The majority says "in cases like this," the appropriate standard for review is set forth in Guzman v. State, 955 S.W.2d 85 (Tex. Crim. App. 1997). But Guzman was not a "case like this." Guzman was a Fourth Amendment case. This is a case involving the application of a state statute. These are not the same. Discretionary review of this case should not have been granted, and I would hold our granting of review was improvident. This Court ought to take another look at the principles articulated in Arcila v. State, 834 S.W.2d 357 (Tex. Crim. App. 1992). (1)
In Guzman, we granted review to decide whether the Court of Appeals had erred in its application of law to facts under the Fourth Amendment. In determining the appropriate standard of review, we relied solely on the United States Supreme Court's opinion in Ornelas v. United States, 517 U.S. 690 (1996). Ornelas, also a Fourth Amendment case, stated the following with respect to review of issues under the Fourth Amendment: "the legal rules for probable cause and reasonable suspicion acquire content only through application. Independent review is therefore necessary if appellate courts are to maintain control of, and to clarify the legal principles." Guzman, 955 S.W. at 87 (quoting Ornelas). But Guzman has been taken beyond the confines of the Fourth Amendment. (2) It's as though this Court is compelled to "maintain control of, and  clarify the legal principles" involved in virtually every issue that comes before us, particularly if the result is one we do not like.
On the last day of our judicial session exactly nine years ago, Judge Benevides, (3) writing for a majority of this Court, described the scope of our role as a court of discretionary review:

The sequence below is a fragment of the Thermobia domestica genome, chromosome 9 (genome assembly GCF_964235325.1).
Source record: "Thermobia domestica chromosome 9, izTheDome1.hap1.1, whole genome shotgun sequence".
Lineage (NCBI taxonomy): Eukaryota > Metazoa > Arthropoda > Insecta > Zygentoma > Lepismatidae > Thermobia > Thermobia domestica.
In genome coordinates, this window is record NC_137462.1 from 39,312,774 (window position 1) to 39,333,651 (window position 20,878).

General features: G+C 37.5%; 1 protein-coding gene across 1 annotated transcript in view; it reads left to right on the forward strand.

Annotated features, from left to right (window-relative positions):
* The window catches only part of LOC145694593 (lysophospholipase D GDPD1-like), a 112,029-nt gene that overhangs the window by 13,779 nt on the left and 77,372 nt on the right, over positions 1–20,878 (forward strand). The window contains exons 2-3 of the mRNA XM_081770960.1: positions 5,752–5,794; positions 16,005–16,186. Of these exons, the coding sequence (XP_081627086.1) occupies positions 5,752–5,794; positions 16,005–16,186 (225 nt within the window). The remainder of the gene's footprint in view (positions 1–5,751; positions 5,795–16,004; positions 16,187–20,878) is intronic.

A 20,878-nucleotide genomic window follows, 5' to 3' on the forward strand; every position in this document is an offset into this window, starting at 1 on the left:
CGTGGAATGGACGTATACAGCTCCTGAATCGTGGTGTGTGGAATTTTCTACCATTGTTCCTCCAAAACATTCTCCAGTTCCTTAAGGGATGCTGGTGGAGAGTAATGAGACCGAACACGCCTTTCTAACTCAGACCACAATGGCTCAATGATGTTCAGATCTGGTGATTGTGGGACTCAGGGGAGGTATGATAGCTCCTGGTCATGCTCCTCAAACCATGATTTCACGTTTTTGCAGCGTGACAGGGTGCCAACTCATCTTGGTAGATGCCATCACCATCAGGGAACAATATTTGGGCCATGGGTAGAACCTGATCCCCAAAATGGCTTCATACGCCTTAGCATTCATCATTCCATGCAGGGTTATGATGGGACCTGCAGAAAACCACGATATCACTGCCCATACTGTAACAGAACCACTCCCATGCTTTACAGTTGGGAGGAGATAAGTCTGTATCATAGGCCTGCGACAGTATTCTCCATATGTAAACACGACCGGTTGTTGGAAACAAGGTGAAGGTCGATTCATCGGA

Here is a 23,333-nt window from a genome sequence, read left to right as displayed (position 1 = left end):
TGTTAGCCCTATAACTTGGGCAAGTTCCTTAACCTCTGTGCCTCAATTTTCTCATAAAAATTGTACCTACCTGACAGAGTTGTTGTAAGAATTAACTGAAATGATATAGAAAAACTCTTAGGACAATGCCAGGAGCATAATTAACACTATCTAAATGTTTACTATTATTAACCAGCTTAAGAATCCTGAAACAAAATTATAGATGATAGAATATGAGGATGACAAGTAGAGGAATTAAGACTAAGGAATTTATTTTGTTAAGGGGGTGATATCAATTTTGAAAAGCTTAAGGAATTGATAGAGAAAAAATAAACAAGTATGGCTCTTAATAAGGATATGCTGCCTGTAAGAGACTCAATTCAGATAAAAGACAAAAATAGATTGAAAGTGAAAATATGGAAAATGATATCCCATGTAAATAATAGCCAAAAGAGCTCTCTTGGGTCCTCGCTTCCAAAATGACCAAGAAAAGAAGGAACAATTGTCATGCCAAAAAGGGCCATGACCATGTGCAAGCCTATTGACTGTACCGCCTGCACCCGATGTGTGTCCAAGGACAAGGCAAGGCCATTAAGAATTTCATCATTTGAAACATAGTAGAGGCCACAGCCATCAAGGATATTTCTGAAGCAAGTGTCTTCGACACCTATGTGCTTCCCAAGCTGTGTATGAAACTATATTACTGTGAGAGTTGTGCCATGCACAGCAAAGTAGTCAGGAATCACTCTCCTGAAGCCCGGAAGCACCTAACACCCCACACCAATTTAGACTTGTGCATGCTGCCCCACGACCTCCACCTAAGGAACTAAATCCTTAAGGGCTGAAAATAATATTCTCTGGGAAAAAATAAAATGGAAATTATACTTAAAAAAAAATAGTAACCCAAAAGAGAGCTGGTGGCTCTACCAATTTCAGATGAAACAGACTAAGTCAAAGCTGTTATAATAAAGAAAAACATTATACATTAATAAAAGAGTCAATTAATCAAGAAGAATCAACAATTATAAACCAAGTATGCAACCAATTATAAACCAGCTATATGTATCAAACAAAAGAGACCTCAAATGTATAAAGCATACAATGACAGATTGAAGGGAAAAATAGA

Like this Court, the courts of appeals are duty-bound to uphold the constitution and laws of this State and of the United States. So long as it appears that they have discharged that duty conscientiously by impartial application of pertinent legal doctrine and fair consideration of the evidence, it is our duty in turn to respect their judgments. Our principal role as a court of last resort is the caretaker of Texas law, not the arbiter of individual applications. When different versions of the law, including unsettled applications of the law to significantly novel fact situations, compete for control of an issue, it is finally the job of this Court to identify and elaborate which is to control thereafter. But, except under compelling circumstances, ultimate responsibility for the resolution of factual disputes lies elsewhere. See Meraz v. State, 785 S.W.2d 146, 152-154 (Tex.Cr.App.1990) (Courts of appeals are the final arbiters of fact questions); Meeks v. State, 692 S.W.2d 504, 510 (Tex.Cr.App.1985) (Voluntariness of consent is a fact question).
* * * *
. . . the only basis for complaint here is that the Dallas Court of Appeals somehow managed to get it wrong. Even if our own decision might have been different on the question presented, we cannot accept the proposition that an appellate court's judgment ought to be subject to reversal on such basis, at least when the evidence is sufficient to support it. Doing so only tends to undermine the respective roles of this and the intermediate courts without significant contribution to the criminal jurisprudence of the State. This Court should reserve its discretionary review prerogative, for the most part, to dispel any confusion generated in the past by our own case law, to reconcile settled differences between the various courts of appeals, and to promote the fair administration of justice by trial and appellate courts throughout Texas. See Tex.R.App.P. 200(b), (c); DeGrate v. State, 712 S.W.2d 755 (Tex.Cr.App.1986).
. . . we decline, to substitute our own judgment on ultimate questions of fact for that of the lower courts.